Tuesday, March 27, 2012

Scotus / Obamacare

I genuinely don't know what to think about the constitutionality of the mandate.Whereas conservatives have made up tales about how awful the ACA will be because the gub'mint is so evil, I have little doubt that we'd be better off with the act as law. However, I'm sympathetic to arguments that this application of the interstate commerce clause would be unique, and that it edges in the direction of a radical expansion of government power.

See, here's where I would like to have a Supreme Court that I could trust. I could just wait for their ruling and let that be that. However, I simply don't believe that we'll get dispassionate analysis/objective judgment from Scalia, Thomas or Alito. (How partisan/ideologically-motivated are the liberals on the court? I've never had a very good sense of that...)


Blogger The Mystic said...

Dude. Surely you know as well as I that the Commerce Clause is one of the most, if not THE most, abused clauses in the Constitution.

In Gonzales v. Raich, for example, the Supreme Court ruled that the commerce clause can reasonably be applied to allow the government to criminalize the production and use of home-grown cannabis, not intended for sale, even locally.

For the righties to start crying foul on account of some sort of overreach in regards to that clause nauseates me.

In Gonzales v. Raich, the Court concluded in such a way that renders the "interstate" right out of the Commerce Clause. Scalia claimed that the Commerce Clause gives the government power to regulate even homegrown marijuana not intended for sale or distribution because it is likely that "high demand in the interstate market will draw such marijuana into the market."

It's absolute absurdity.

When we're irrationally restricting freedom, no one on the right cries foul. No complaints from the right when the government uses the Commerce Clause to control even what we produce for our own sake in our own residence, with no intent to engage in any commercial activity whatsoever. But when the government wants to require people to be covered by health insurance as a part of a plan to extend said insurance to everyone? Fuck that! OMG GO INSANE!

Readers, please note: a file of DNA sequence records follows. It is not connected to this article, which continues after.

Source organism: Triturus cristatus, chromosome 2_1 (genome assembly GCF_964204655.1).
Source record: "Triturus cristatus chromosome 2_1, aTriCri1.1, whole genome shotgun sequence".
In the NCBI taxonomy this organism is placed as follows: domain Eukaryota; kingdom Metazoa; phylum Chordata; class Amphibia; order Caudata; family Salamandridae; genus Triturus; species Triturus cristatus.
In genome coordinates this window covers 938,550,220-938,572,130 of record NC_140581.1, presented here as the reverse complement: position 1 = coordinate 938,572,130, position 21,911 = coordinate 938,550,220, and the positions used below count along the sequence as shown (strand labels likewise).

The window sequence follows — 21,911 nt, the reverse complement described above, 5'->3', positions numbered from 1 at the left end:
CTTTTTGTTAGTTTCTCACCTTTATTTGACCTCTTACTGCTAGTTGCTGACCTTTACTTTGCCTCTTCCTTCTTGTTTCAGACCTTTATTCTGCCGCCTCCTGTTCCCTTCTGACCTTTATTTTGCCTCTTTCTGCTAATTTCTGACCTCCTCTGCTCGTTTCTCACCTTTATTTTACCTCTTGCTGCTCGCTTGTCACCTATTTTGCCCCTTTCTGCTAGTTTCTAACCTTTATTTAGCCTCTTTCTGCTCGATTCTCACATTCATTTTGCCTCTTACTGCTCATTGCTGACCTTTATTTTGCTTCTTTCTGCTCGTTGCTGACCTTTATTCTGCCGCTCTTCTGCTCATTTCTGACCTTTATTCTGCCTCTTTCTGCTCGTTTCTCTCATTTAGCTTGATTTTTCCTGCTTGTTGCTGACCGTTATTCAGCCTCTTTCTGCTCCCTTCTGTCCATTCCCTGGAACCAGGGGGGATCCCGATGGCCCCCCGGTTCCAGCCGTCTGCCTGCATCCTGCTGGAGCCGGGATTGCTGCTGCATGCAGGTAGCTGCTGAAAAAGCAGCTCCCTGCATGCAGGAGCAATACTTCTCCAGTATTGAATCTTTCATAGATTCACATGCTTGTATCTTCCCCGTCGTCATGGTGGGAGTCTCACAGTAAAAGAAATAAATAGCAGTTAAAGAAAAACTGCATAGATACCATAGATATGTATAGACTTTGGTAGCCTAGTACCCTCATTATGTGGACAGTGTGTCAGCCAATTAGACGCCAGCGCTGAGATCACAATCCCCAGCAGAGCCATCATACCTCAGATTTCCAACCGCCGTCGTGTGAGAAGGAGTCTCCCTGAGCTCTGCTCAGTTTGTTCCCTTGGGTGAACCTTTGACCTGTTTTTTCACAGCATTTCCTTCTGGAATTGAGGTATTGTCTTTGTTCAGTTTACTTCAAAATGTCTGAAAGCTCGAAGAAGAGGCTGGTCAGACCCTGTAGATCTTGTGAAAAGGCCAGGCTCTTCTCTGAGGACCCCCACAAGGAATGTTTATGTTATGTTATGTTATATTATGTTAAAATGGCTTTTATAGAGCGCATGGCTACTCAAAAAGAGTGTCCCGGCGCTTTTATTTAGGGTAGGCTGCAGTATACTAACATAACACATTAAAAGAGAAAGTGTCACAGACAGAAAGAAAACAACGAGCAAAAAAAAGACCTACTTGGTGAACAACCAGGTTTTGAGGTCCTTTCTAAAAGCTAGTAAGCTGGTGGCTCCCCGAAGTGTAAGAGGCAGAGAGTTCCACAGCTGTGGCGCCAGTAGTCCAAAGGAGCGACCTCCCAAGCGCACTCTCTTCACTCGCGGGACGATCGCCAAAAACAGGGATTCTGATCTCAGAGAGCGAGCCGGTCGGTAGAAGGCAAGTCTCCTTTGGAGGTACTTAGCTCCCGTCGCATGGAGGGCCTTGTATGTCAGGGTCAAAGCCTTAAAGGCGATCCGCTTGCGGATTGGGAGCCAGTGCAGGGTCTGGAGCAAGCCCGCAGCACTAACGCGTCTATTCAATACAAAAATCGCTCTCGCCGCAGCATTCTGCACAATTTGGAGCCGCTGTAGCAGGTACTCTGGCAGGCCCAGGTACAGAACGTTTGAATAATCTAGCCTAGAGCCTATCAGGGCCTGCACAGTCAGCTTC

It is truly sickening.

7:15 PM  
Blogger tehr0x0r said...

Having just covered this in con law it seems to me that under the absurdly stretched modern take on the commerce clause that has been taken in recent years by the court the mandate should be upheld. As Mystic points out and I have talked to him about before, the ruling in Gonzales is absurd, however it is the logical extension of historical rulings. See, e.g., Houston, E. & W. Tex. Ry. v. United States (The Shreveport Rate Cases), 234 U.S. 342 (1914) (holding that Congress could regulate the rates charged by an entirely intrastate rail road line because the rates charged by the rail road affected the rates of lines that went to other states), Katzenbach v. McClung, 379 U.S. 294 (1964) (holding that just because a single small restaurant that got all supplies locally and was on a small local road that received no interstate customers or so few that they couldn’t be demonstrated to the court was not beyond the power of Congress to regulate because the cumulative effect of many small restaurants could have an impact on interstate commerce). Thus it would seem anything is interstate commerce and thus within the power of congress to regulate.